An express trust is one in which the settlor/grantor (i.e., the trust creator) purposefully creates a trust. It can only come into existence by the manifestation of an intention to create the trust agreement and relationship. Warsick v. De Mayo, 213 S.W.2d 392, 395 (Mo. 1948); Section 456.4-402, RSMo (“a trust is created only if…the settor indicate an intention to create the trust” and the “trust has a definite beneficiary”). Therefore, four (4) elements must be established to prove the existence of an express trust (1) a beneficiary, (2) a trustee, (3) trust property so sufficiently described or capable of identification that title thereto can pass to the trustee, [and] (4) actual delivery of the corpus, its character considered [,] or a legal assignment of the same to the trustee actually conveying present title to the trustee; or the retention of title by the owner under circumstances which unequivocally disclose an intent to hold it for the use of another. Rouner v. Wise, No. SC93679 (Mo. 2014) (citing Atl. Nat’l Bank of Jacksonville, Fla. v. St. Louis Union Trust Co., 211 S.W.2d 2, 25 (Mo. 1948).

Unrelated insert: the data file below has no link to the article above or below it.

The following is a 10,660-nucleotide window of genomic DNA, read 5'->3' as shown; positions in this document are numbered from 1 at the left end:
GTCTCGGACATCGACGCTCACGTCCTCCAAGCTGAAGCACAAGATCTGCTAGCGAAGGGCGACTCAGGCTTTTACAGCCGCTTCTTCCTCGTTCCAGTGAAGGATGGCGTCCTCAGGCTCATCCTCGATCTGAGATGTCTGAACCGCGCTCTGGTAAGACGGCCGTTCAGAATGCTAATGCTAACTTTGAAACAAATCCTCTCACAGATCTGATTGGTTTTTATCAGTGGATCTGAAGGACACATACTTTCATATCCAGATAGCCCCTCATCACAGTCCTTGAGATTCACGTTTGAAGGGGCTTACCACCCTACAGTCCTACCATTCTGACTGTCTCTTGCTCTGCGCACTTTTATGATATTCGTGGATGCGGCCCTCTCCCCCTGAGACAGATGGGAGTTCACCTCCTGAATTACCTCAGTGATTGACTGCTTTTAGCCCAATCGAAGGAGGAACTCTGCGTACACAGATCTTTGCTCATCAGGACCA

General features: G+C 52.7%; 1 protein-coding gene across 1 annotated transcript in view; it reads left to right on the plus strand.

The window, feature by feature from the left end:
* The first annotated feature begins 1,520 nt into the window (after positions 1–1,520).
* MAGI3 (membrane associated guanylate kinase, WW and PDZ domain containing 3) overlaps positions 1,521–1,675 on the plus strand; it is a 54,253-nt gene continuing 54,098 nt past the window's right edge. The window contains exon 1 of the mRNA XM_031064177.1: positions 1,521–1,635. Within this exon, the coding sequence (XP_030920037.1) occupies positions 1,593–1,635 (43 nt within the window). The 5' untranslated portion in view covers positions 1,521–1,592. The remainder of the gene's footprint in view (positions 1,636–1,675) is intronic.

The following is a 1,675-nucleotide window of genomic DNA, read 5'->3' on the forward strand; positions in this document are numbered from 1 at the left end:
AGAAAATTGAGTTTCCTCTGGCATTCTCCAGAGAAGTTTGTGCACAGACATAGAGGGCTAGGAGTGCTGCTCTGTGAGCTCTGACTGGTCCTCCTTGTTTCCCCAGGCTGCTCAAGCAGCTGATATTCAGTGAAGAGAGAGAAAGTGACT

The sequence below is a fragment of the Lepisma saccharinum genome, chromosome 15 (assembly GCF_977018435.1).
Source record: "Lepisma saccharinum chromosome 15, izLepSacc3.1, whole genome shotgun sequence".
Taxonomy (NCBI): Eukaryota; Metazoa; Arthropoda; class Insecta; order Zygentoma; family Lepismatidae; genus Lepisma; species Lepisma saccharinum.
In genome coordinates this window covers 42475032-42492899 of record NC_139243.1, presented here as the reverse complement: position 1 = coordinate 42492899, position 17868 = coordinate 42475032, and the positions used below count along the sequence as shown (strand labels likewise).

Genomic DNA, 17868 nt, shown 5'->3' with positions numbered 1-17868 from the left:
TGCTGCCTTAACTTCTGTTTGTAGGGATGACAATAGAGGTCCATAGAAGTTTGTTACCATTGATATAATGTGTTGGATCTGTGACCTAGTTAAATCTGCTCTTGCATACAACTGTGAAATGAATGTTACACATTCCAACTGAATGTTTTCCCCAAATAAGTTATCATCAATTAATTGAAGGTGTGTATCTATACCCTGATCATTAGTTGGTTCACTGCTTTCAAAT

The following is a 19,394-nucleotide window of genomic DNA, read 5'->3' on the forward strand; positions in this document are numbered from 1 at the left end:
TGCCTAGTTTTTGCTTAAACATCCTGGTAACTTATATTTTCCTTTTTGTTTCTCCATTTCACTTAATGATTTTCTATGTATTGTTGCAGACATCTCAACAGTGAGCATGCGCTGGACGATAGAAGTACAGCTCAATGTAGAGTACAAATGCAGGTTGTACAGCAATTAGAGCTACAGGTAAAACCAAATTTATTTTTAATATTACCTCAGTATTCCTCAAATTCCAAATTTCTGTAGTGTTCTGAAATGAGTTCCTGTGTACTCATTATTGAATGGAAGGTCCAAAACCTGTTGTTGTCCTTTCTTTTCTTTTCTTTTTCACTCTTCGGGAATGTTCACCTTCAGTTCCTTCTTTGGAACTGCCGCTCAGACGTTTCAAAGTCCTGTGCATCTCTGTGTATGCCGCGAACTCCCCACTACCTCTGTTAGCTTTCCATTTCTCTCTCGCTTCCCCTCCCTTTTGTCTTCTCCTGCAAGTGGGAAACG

To the surprise of many, express trusts often do not need to be in writing. Indeed, an express trust may be proved by any evidence tending to establish the settlor’s manifested intention. Platt v. Huegel, 32 S.W.2d 605, 606 (Mo. 1930) (“an express trust may be proved not only by express declarations, but also by evidence of the acts and declarations, either oral or written, of the parties, as well as by the surrounding circumstances”). Generally, the only time a signed, written trust is required is when the trust pertains to real estate. Section 456.4-407, RSMo (“all declarations or creations of trusts of any land, tenements or hereditaments shall be manifested and proved by some writing signed by the party who is, or shall be, by law, enabled to declare such trusts, or by the party’s last will, in writing, or else they shall be void”).
From an attorney’s perspective, the most daunting task when litigating or resolving disputes about an express oral trust is proving its existence. A party must establish that all of the elements of an express trust are present by “clear and convincing evidence.” Id. Legally, this is a much higher bar than in a typical civil lawsuit.
Contact with questions.